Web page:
Tuesday, November 11, 2014

A Heartwarming Tale Of A Man And His Barge

I made an error in the first line yesterday by stating the Bears no-showed on Monday Night Football when it was Sunday Night Football (it's since been corrected). However, then the Panthers went and no-showed on Monday Night Football, and I wound up watching Lee van Cleef in Barquero.

Warren Oates (or Sgt. Hulka in Stripes) plays Remy, a guy who runs a large gang that early on in the film, robs a town of all its silver. His gang also slaughters an Army regiment stationed there (somehow winning a protracted gun battle even though most of his guys have pistols and the soldiers all have rifles), which means they need to get their asses across the border. And there just so happens to be a little town on the border between California and Mexico with a barge. So they're going to ride to that town, take the barge, cross the river, and burn the barge. Just one problem: The barge belongs to Frank (Lee van Cleef, showing off his arms in this film by wearing sleeveless shirts throughout). And Frank isn't letting anyone take his barge, and sure as hell isn't letting anyone burn it.

So he gets everyone (almost) in town across the river, and ties his barge up there, much to Remy's frustration. Because Frank knows what Remy intends to do, so Remy can't bargain with him, nor can he threaten him because what's he gonna do? Frank's all the way on the other side of the river. Also, Remy has a partner/second-in-command, Marquette, who has his own ideas on how to do things (mostly to split up the loot and let everyone scatter), and Frank has to deal with an annoying businessman/"reverend" who doesn't like the idea his store might be destroyed to protect Frank's barge. Never mind Frank didn't have to let him know he'd learned Remy was coming. Could have let the guy and the other "squatters" as Frank's associate Mountain Pete calls them, find out for themselves when they were busy getting shot.

There's a bit about these two stubborn guys, Remy and Frank, at an impasse, each trying to control an unruly mob. Remy's problem is his guys are a bunch of cutthroats, bandits, and morons, but he at least understands them, and how to keep them in line. Strength, liquor, and ruthlessness mixed with occasional compassionate acts. Frank's not dealing with nearly so dangerous a bunch, but he and they are different. The squatters want to settle, have families, build fences, civilize things. Frank built the barge simply because, as he put it, he saw the river as a fence, and he hates fences. He runs the service because he can make some coin, but what happens after he dies is irrelevant to him. Remy wants to use the silver to gain power in Mexico. Frank just wants to have his barge, his little cabin, and not have people telling him where he can and can't go.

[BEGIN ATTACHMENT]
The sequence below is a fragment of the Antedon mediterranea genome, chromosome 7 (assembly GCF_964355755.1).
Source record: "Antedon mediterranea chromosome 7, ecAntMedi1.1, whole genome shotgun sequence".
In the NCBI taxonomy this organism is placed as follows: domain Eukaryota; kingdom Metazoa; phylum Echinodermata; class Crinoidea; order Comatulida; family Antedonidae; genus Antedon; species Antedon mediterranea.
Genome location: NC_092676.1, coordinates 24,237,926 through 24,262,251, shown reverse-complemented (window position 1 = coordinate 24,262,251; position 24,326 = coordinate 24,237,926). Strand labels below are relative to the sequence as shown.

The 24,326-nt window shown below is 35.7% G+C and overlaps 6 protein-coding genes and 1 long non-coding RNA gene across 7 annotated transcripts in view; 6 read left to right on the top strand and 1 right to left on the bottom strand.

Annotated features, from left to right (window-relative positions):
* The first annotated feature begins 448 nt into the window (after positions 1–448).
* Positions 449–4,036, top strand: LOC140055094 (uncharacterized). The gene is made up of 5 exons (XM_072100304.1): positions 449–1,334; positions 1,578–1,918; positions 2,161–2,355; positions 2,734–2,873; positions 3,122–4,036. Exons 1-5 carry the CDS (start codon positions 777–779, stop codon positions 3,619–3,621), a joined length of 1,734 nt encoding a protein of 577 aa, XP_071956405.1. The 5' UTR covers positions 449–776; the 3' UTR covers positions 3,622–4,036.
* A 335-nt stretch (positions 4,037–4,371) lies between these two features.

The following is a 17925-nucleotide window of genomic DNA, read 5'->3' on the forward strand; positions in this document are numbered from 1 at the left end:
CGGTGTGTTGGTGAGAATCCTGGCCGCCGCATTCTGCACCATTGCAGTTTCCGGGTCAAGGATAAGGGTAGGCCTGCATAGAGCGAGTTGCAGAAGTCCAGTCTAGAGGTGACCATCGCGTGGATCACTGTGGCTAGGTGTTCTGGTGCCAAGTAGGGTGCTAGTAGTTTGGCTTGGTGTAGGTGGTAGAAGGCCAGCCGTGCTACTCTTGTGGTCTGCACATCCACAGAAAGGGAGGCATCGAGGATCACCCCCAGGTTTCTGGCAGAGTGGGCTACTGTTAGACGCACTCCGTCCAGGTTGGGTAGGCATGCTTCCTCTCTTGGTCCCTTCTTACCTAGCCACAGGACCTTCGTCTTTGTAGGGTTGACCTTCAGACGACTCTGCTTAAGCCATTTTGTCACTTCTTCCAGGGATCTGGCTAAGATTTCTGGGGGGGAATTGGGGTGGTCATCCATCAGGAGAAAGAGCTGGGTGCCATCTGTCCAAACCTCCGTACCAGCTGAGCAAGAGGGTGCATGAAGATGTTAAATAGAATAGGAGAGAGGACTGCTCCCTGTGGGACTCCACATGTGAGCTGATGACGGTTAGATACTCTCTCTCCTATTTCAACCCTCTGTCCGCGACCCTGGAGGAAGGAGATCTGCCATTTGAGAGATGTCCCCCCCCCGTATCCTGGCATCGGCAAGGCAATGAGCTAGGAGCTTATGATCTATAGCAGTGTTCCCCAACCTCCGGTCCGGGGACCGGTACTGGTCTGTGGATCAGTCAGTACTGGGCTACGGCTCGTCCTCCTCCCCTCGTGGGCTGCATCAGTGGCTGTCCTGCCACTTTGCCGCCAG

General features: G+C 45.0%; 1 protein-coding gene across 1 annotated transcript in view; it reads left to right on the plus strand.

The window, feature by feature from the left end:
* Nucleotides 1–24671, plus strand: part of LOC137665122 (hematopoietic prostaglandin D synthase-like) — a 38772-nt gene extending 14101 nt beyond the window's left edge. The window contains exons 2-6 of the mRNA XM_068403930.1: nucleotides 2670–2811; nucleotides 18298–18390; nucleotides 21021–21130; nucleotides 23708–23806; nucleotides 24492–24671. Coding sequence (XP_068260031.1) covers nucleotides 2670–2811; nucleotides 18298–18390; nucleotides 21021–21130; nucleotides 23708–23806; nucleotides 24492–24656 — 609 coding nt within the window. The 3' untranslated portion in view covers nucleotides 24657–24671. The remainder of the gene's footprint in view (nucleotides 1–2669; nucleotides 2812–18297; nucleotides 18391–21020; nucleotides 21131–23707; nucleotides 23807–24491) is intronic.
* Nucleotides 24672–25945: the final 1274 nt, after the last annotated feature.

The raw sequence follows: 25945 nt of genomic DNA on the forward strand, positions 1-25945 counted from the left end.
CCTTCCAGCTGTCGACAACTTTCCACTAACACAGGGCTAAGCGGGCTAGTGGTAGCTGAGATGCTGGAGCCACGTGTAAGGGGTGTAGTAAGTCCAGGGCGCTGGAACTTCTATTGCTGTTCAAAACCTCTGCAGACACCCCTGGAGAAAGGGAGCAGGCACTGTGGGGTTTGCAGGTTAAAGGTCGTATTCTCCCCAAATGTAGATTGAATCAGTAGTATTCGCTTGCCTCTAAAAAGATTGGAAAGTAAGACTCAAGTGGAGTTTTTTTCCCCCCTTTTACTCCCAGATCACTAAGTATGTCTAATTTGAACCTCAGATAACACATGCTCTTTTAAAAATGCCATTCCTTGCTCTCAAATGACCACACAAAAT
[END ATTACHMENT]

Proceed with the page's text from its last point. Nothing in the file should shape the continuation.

I'm surprised the film didn't play up the ticking clock aspect more. Marquette points out at one stage that there will be a lost of soldiers from a nearby fort after them, so they either need to get across the river now, or scatter to the four winds. Other than that, there are no direct references to that. It's almost certainly in the back of Remy's mind, and Frank might even be counting on it as well, but you never see shots of cavalry charging through the wilderness, or hear bugles off in the distance. The Army is ultimately the concern of a guy like Marquette, thinking in concrete terms about the future. For Remy, everything has become focused on this one barge, and this one damn barquero that is as stubborn as he is.

There's one other sequence worth mentioning. I said Frank got almost everyone across. Well this one fellow he ferried over the day before had missed the news because he was out hunting. So he's captured, and Remy basically threatens to drown him. He has a lady, Anna (played by Mariette Hartley), who we've seen Frank kind of eying at times. Anna approaches Frank, and basically offers herself to him if he'll trade his barge for her husband. Which, OK, not my favorite thing to see in movies, but she figures she knows Frank well enough to use this as a bargaining chip, fine. But she makes her sales pitch to him by claiming he's never been with a 'whole woman', only half-women, which includes Nola (played by a Marie Gomez), who has been with Frank throughout the film. They live together, she supplements their food by hunting (since he's busy with the barge), she fights alongside him, always has his pipe tobacco ready. She's not all dolled up, but that would hardly be practical for the life they're living. But in Anna's estimation, this means Nola isn't a whole woman. She just pretends to be one for brief periods of time, before going out and doing the work of a man. The weird thing is this sales pitch is shown from Frank's perspective, so Anna is talking directly to us. I'm not at all sure what my reaction was supposed to be, but her presumption of superiority because she lets her hubby do all the huntin' and providin' was distinctly a turn off. I'm not sure what Frank was supposed to make of it. They didn't do anything screwy with the camera, or focus on any one part of her face, which maybe says something in of itself. Frank was unresponsive, regardless of the aspersions she cast on Nola, because he she started by trying to convince him to sacrifice his barge, and that was a no go.

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